China is leading the ranks of female billionaires. Rupert Hoogewerf, chief researcher of the Hurun China Rich List gives a few reasons why women are doing better on his list. One of them is the one-child policy, he tells Caixin.
Category Archives: one-child policy
China ages and its wealthy are looking for new ways to invest their money and secure their future, says a new report by Hurun and Taikang Life insurance. “The aging group expects to lead colorful and relaxed lives, and also to travel extensively after retirement,” Hurun chair Rupert Hoogewerf said to Global Times.
The world´s most populous country is facing an unprecedented crisis, as its population ages fast, tells former New York Times Shanghai-bureau chief Howard French to PBS. The fast rising demand for social security, health care and a diminishing work force, will narrow down China´s economic expansion in the near future. The aging crisis not only shows the immense failure of the one-child policy, it will also force the country to become more welcoming to much-needed immigrants.
Details about the new 5-year plan start to emerge. But political analyst Arthur Kroeber does not see a strongman Xi Jinping pushing ahead with reforms, rather the contrary, he tells Bloomberg. The inability to abandon population control all together showsthat, he says.
Hurun published last week their annual Rich list, and its founder Rupert Hoogewerf has been wondering why women in China are doing so much better on this list, compared to other countries. One asset of the one-child policy.
The famous film director Zhang Yimou was one of the last celebrities, scrutinized by a diligent internet for supposed breaches of the one-child policy. Chinese turn to the internet for real and imaginary injustice, explains internet watcher Jeremy Goldkorn in Marketplace. “It’s a kind of Kangaroo Court mentality.”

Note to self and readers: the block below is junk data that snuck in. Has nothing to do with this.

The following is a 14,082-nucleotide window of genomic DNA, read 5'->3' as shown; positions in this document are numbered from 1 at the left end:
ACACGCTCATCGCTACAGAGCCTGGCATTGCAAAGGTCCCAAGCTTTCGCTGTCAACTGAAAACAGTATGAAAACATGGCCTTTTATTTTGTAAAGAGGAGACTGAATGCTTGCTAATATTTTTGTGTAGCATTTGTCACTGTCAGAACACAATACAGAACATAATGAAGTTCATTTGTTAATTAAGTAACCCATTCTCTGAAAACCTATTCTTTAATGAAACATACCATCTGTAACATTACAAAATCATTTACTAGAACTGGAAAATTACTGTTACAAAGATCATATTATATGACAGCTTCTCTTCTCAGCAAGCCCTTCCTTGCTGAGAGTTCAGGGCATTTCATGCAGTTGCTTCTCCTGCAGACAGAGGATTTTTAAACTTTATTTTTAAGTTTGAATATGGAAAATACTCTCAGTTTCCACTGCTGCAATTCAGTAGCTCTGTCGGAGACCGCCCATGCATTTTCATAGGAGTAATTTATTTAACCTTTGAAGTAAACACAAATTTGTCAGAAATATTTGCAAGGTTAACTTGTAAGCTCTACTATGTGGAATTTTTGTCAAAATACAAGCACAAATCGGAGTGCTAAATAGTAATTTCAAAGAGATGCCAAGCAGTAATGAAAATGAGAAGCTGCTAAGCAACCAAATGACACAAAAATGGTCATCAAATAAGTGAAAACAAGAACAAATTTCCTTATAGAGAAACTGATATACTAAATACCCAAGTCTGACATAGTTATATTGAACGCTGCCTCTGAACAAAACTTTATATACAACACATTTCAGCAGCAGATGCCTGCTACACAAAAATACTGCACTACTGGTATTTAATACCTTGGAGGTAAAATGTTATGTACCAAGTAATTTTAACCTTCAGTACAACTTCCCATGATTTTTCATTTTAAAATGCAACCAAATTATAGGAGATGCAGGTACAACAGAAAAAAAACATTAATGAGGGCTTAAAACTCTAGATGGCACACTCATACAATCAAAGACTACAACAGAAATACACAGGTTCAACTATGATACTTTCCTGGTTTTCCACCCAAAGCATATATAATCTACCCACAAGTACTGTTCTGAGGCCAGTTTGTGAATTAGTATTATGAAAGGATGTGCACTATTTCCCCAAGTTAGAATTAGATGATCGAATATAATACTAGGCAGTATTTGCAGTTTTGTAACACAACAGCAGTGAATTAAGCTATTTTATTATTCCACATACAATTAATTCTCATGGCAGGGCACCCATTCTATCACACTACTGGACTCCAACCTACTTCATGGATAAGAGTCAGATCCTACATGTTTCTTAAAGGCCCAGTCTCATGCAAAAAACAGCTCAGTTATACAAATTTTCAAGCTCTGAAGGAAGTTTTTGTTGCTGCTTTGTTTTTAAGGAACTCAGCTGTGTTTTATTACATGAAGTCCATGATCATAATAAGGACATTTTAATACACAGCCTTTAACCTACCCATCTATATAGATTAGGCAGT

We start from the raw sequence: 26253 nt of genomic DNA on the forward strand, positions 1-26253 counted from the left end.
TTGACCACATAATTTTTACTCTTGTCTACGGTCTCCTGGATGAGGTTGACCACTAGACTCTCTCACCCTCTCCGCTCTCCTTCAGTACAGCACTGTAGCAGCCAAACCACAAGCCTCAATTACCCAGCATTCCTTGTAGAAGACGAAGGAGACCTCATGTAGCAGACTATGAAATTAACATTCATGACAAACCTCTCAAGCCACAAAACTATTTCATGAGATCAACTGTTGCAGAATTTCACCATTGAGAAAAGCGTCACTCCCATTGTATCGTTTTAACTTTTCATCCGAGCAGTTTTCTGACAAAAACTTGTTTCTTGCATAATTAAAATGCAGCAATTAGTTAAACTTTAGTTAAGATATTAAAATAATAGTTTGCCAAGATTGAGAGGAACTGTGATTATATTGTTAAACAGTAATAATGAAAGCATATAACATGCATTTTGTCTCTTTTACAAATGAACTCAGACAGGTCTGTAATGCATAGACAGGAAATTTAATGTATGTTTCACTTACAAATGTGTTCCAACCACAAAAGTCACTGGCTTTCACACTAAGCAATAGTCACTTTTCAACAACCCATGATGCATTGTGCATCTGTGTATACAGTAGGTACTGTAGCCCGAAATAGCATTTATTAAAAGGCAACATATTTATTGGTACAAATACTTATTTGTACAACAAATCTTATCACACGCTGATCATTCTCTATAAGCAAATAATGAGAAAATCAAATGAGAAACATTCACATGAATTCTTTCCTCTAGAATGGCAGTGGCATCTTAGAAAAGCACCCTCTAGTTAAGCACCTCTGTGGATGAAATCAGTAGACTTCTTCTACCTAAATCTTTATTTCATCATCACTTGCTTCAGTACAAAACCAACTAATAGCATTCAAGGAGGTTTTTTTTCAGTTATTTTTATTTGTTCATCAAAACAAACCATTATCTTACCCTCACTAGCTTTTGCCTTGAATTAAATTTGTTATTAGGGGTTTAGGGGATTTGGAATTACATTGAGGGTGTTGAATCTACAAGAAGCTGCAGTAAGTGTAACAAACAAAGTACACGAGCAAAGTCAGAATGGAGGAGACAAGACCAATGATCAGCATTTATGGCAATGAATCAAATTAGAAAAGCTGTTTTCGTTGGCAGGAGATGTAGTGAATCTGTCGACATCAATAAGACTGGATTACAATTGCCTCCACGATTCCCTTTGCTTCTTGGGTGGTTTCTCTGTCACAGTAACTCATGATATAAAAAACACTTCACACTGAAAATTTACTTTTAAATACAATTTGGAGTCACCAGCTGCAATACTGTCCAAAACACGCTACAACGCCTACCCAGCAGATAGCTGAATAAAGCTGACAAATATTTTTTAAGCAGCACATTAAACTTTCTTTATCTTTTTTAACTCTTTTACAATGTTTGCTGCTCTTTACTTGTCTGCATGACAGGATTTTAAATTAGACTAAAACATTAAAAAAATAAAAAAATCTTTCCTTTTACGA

The fast rise in prosperity and high expectation might life for the generation of single children tough, very tough, with increasing daily pressure, tells China veteran Paul French in the Telegraph.
A growing group of well-educated Chinese women have a hard time to find a husband. Shengnu or “leftover” women they are called and author Zhang Lijia explains in The Telegraph why that is a highly insulting description.
The one-child policy has been one successful tool to eradicate poverty in China, today the growing number of old people is severely undermining the ability to pay decent pensions, warns professor Wang Jianmao of CEIBS in the People’s Daily. Companies might have to pay the bill.
‘Precious snowflakes’ are they called, the second generation of overly spoiled Chinese children, tells Paul French in The Telegraph. And even more than their predecessors, the little emperors, they have a hard time in dealing with reality.